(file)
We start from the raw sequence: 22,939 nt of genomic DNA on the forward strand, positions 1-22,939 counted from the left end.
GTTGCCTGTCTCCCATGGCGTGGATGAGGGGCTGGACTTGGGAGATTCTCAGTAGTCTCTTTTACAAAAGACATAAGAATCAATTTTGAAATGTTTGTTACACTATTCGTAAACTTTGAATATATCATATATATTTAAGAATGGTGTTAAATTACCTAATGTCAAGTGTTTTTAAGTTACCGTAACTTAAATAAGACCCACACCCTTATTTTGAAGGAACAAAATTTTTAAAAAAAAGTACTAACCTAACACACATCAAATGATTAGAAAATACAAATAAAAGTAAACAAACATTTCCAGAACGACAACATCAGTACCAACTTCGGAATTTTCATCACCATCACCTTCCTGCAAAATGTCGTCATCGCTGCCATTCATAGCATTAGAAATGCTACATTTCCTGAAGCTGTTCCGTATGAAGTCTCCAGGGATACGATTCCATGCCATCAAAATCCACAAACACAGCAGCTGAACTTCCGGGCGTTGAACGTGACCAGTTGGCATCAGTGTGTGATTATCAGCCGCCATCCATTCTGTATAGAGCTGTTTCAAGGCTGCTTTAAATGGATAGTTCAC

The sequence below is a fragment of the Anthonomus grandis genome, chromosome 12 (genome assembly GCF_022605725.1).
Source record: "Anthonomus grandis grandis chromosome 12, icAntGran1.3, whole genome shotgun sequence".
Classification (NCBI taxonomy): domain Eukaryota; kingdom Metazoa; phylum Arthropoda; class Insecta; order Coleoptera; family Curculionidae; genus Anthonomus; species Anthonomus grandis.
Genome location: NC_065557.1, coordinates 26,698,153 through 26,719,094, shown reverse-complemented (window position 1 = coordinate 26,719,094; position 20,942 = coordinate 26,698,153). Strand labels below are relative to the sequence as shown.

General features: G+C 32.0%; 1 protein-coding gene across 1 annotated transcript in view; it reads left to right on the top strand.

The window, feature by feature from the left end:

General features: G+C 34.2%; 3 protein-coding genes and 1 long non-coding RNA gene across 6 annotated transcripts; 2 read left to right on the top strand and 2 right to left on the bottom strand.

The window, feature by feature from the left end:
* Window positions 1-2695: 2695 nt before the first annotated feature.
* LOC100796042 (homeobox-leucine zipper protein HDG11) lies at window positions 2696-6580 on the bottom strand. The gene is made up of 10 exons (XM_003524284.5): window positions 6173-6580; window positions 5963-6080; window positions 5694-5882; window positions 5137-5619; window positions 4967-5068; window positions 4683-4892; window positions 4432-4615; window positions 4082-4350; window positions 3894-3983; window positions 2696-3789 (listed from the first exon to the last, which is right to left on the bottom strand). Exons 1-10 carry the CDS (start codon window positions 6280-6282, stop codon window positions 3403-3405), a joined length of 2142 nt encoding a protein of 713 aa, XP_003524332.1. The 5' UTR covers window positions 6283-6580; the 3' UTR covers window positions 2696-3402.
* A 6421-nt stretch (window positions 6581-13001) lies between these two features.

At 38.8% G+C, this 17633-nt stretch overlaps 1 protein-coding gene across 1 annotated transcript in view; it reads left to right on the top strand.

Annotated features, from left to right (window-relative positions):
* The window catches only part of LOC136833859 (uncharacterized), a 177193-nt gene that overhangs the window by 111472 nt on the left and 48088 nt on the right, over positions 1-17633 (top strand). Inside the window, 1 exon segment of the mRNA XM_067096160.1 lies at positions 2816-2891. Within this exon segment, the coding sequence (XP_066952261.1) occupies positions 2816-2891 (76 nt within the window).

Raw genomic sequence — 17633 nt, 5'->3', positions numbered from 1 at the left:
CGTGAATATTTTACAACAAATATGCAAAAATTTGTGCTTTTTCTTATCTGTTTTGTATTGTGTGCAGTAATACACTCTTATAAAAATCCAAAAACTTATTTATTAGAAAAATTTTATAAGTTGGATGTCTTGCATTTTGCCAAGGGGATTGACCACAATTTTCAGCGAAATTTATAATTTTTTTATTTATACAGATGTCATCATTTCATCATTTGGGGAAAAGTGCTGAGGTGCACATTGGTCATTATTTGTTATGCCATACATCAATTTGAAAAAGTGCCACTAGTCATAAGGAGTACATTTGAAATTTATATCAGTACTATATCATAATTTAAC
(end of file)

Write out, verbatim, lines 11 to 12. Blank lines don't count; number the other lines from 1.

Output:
* Window positions 1-2695: 2695 nt before the first annotated feature.
* LOC100796042 (homeobox-leucine zipper protein HDG11) lies at window positions 2696-6580 on the bottom strand. The gene is made up of 10 exons (XM_003524284.5): window positions 6173-6580; window positions 5963-6080; window positions 5694-5882; window positions 5137-5619; window positions 4967-5068; window positions 4683-4892; window positions 4432-4615; window positions 4082-4350; window positions 3894-3983; window positions 2696-3789 (listed from the first exon to the last, which is right to left on the bottom strand). Exons 1-10 carry the CDS (start codon window positions 6280-6282, stop codon window positions 3403-3405), a joined length of 2142 nt encoding a protein of 713 aa, XP_003524332.1. The 5' UTR covers window positions 6283-6580; the 3' UTR covers window positions 2696-3402.